List of possessions of Norway

This is a list of territorial possessions of Norway.

Location of Norway and its overseas territories in the World

Current possessions

Norwegian kingdom and some of its current possessions

Integral overseas areas of Norway, although unincorporated:

Svalbard with Bear Island are subject to the provisions of the Svalbard Treaty. Svalbard and Jan Mayen are grouped together for some categorization purposes.

Current dependencies of Norway are all in the southern polar region:

Former dependencies and homelands

Norwegian kingdom at its greatest extent about 1265
Norwegian Empire with its homeland, dependencies and possessions
Norwegian kingdom and its former homeland before 1645

The so-called Greater Norway includes these entities:

Dependencies ceded to Scotland (1st phase)


Briefly-ruled Welsh homeland

National homelands ceded to Sweden (2nd phase)

Early entity

Briefly-ruled Danish homelands

Briefly-ruled Swedish homelands

Dependencies ceded to Denmark (3rd phase)

Ceding era explained

The actual time for the ceding of the islands is somewhat disputed. Denmark claims it took place with the Union of Denmark and Norway in 1536, as the possessions of the Norwegian crown were claimed by the Danish king. Nevertheless, they were still referred to as "dependencies of Norway" in later official documents. Also the Treaty of Kiel states: "...and provinces, constituting the kingdom of Norway, [..], together with their dependencies (Greenland, the Faroe Isles, and Iceland, excepted); [...] shall belong in full and sovereign property to the King of Sweden,...", clearly indicating that they were until 1814 regarded as a part of Norway.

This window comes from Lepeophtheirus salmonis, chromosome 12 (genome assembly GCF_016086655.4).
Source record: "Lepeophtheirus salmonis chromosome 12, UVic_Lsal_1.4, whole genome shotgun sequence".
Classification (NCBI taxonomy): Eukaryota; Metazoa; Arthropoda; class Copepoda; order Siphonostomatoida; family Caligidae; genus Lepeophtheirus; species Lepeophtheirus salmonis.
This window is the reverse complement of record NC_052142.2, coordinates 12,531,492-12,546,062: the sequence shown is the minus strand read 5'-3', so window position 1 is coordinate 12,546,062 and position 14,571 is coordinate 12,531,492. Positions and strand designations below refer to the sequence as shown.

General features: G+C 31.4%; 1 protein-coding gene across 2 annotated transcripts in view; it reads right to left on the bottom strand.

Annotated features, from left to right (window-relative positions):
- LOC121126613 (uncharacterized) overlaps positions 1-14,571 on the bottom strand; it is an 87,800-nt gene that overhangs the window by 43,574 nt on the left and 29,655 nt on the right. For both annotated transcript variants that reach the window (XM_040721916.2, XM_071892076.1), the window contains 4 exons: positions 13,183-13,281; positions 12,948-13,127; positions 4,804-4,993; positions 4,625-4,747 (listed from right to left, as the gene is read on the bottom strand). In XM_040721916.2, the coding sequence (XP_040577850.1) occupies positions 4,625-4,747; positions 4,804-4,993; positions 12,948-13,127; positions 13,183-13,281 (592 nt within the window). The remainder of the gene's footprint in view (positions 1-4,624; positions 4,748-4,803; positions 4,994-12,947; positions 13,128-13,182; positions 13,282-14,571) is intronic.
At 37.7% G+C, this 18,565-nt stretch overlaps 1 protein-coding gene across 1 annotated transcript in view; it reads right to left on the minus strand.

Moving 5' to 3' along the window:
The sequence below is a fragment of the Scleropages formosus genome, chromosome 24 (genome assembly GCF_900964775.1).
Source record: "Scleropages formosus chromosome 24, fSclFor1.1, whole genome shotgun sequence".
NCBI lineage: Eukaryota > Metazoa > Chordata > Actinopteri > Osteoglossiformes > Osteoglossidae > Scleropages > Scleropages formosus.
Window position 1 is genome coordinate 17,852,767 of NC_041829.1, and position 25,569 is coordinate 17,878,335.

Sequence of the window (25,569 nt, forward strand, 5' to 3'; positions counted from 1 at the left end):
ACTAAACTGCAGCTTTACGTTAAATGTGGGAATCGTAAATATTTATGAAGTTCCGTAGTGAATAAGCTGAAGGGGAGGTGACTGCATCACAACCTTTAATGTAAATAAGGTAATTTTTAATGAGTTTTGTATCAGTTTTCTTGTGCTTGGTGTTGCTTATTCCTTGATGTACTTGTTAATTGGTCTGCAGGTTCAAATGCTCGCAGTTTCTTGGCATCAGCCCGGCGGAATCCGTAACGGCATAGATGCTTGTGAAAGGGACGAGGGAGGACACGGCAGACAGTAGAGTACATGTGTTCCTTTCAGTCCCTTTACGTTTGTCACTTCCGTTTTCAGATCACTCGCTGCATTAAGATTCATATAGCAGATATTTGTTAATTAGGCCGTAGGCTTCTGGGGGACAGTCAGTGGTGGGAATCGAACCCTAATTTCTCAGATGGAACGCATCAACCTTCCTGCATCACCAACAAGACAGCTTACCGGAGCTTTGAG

Briefly-ruled Danish kingdom

Former Norse kingdoms outside Scandinavia

Kingdom entities

Norwegian legacy kingdoms subsequently integrated into Norway and Ireland:

Joint kingdom entities with the Danes

Dano-Norwegian legacy kingdoms subsequently integrated into England and France:

Former contested possessions and claims



The spread of Norwegian whaling industry to Antarctica in the early 20th century motivated Norway, right after its independence from Sweden in 1905, to pursue territorial expansion not only in the Arctic claiming Jan Mayen and Sverdrup Islands, but also in Antarctica. Norway claimed Bouvet Island and looked further south, formally inquiring with Foreign Office about the international status of the area between 45° and 65° south latitude and 35° and 80° west longitude. Following a second such diplomatic démarche by the Norwegian Government dated 4 March 1907, Britain replied that the areas were British based on discoveries made in the first half of the 19th century, and issued the 1908 Letters Patent incorporating the British Falkland Islands Dependencies with a permanent local administration in Grytviken established in 1909.[1][2]

Arctic and Northern America

Finland and Russia

See also


  1. Odd Gunnar Skagestad. Norsk Polar Politikk: Hovedtrekk og Utvikslingslinier, 1905–1974. Oslo: Dreyers Forlag, 1975
  2. Thorleif Tobias Thorleifsson. Bi-polar international diplomacy: The Sverdrup Islands question, 1902–1930. Master of Arts Thesis, Simon Fraser University, 2004.
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